Monday, June 28, 2010

The Third Depression And Who Will Pay The Price

That recessions are quite common while depressions are rare is well known. Paul Krugman’s latest column in The New York Times says that as far as he can tell, there were only two eras in economic history that were widely described as “depressions”:

  • the well known years of mass unemployment that followed the financial crisis of 1929-31.
  • the lesser known years of deflation and instability that followed the Panic of 1873
Neither of them were periods of uninterrupted declines, quite on the contrary, both had several growth periods. Sounds familiar?

However, Krugan argues that these episodes of growth were not (never) enough to "undo the damage from the initial slump".

"We are now, I fear, in the early stages of a third depression. It will probably look more like the Long Depression than the much more severe Great Depression. But the cost — to the world economy and, above all, to the millions of lives blighted by the absence of jobs — will nonetheless be immense.

And this third depression will be primarily a failure of policy. Around the world — most recently at last weekend’s deeply discouraging G20meeting — governments are obsessing about inflation when the real threat is deflation, preaching the need for belt-tightening when the real problem is inadequate spending".

The Fed and the ECB and pretty much every country in the world slashed interest rates to almost nil rates to support credit markets. Krugma explains that "unlike governments of the past, which tried to balance budgets in the face of a plunging economy, today’s governments allowed deficits to rise. And better policies helped the world avoid complete collapse: the recession brought on by the financial crisis arguably ended last summer".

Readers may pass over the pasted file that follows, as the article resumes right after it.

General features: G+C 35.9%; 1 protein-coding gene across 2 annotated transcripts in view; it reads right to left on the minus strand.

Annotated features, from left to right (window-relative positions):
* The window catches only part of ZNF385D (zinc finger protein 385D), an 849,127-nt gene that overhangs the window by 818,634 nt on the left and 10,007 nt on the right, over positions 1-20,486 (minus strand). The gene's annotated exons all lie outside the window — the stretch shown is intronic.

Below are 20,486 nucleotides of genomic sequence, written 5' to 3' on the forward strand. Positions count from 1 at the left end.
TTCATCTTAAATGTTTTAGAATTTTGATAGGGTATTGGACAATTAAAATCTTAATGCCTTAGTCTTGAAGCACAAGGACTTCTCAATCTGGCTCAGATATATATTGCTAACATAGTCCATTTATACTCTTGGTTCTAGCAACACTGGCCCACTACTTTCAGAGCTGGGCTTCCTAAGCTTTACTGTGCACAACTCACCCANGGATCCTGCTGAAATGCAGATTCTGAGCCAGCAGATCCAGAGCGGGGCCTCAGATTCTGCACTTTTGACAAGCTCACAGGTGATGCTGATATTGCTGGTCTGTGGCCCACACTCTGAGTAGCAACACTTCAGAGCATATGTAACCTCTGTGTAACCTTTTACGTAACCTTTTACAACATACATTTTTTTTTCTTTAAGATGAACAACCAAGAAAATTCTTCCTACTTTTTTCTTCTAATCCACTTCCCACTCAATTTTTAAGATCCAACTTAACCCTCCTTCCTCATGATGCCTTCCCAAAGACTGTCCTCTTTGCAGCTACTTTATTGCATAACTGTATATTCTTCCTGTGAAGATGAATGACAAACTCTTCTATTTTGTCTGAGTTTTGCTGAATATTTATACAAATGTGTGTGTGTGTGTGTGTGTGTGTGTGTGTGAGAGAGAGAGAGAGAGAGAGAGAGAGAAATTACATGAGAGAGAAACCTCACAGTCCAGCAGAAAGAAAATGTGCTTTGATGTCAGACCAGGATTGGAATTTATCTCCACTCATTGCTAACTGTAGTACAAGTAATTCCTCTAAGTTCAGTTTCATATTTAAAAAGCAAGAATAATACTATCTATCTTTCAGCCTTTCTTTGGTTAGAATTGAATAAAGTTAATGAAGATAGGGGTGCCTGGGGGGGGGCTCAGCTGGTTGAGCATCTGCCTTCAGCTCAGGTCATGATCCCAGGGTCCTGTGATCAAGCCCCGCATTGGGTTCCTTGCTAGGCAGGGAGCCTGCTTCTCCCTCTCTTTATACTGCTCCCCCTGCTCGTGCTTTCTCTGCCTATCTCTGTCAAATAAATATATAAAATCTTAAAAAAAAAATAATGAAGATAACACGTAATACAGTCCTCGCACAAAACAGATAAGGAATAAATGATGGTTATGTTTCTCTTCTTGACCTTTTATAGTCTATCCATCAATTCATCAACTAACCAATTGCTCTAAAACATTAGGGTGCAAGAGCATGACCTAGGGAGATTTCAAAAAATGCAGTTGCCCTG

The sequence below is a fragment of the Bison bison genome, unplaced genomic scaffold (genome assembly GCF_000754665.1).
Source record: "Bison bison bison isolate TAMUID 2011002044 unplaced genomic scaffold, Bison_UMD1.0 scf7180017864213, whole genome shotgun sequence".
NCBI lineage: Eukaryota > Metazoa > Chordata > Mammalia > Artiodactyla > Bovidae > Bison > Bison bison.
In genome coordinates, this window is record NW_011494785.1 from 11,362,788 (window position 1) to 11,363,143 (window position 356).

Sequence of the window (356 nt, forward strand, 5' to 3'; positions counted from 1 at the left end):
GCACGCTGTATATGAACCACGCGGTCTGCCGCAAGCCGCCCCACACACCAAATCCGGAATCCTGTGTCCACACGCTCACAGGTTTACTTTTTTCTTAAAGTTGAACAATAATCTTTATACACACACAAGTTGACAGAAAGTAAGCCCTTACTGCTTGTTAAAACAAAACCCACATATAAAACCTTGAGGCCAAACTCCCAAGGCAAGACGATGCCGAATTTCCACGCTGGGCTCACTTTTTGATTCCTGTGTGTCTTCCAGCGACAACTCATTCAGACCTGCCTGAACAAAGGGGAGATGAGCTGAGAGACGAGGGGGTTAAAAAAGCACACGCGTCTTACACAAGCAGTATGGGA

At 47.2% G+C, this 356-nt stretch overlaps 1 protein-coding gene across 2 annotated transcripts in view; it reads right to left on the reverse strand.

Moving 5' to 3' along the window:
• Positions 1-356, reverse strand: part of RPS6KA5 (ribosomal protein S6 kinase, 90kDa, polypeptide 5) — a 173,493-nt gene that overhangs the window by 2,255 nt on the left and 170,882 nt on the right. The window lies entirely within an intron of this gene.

He states that future historians will write that this wasn’t the end of the third depression, similarly to the fact that pickup in business that started in 1933 wasn’t the end of the Great Depression.

"After all, unemployment — especially long-term unemployment — remains at levels that would have been considered catastrophic not long ago, and shows no sign of coming down rapidly. And both the United States and Europe are well on their way toward Japan-style deflationary traps.
In the face of this grim picture, you might have expected policy makers to realize that they haven’t yet done enough to promote recovery. But no: over the last few months there has been a stunning resurgence of hard-money and balanced-budget orthodoxy".

Similary to the past as well, in Europe they talk about raising taxes and cutting spending as if they would expand the economy by improving business confidence. "As a practical matter, however, America isn’t doing much better. The Fed seems aware of the deflationary risks — but what it proposes to do about these risks is, well, nothing. The Obama administration understands the dangers of premature fiscal austerity — but because Republicans and conservative Democrats in Congress won’t authorize additional aid to state governments, that austerity is coming anyway, in the form of budget cuts at the state and local levels".

"And who will pay the price for this triumph of orthodoxy? The answer is, tens of millions of unemployed workers, many of whom will go jobless for years, and some of whom will never work again".

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